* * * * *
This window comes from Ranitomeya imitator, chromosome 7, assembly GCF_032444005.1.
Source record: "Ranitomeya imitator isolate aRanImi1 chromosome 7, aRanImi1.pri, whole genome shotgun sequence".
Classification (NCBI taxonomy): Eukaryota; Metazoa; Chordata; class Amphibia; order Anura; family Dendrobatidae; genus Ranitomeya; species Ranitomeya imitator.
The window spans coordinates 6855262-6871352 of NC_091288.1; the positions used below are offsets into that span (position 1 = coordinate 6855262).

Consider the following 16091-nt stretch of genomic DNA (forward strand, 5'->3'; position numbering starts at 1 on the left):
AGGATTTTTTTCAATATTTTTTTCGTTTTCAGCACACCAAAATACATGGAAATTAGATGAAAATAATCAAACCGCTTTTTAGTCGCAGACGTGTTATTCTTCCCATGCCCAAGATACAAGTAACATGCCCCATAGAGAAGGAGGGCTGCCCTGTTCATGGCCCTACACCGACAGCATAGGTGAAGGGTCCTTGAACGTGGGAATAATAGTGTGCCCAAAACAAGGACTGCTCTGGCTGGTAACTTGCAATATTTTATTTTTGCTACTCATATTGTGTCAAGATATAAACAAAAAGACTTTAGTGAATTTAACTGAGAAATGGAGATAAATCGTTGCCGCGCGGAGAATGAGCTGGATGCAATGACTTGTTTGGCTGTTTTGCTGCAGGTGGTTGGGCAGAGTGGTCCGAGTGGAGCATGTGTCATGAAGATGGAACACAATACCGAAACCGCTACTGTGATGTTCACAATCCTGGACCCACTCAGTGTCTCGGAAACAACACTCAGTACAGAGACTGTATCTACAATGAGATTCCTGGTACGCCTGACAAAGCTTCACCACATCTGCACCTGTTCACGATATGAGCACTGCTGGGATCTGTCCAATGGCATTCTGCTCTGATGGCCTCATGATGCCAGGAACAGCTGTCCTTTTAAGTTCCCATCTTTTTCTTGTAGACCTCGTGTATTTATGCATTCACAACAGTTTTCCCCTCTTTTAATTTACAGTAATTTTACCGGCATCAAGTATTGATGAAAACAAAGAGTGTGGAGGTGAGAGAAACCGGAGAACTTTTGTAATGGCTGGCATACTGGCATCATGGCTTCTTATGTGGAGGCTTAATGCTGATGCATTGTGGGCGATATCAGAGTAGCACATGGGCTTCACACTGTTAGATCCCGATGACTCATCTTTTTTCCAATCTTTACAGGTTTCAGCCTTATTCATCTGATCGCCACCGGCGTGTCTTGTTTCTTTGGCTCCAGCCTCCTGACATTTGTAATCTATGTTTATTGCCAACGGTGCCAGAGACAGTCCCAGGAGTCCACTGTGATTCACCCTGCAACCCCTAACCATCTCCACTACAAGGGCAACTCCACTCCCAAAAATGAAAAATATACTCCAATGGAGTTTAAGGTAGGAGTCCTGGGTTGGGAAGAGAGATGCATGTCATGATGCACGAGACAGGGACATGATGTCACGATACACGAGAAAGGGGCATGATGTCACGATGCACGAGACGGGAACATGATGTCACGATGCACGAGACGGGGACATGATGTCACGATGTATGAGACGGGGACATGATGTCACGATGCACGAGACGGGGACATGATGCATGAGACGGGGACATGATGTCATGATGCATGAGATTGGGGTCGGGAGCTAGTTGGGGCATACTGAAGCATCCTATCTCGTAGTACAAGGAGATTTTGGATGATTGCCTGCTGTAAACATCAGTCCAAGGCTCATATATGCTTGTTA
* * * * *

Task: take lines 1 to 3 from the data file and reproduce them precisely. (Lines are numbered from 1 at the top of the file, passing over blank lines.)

This window comes from Ranitomeya imitator, chromosome 7, assembly GCF_032444005.1.
Source record: "Ranitomeya imitator isolate aRanImi1 chromosome 7, aRanImi1.pri, whole genome shotgun sequence".
Classification (NCBI taxonomy): Eukaryota; Metazoa; Chordata; class Amphibia; order Anura; family Dendrobatidae; genus Ranitomeya; species Ranitomeya imitator.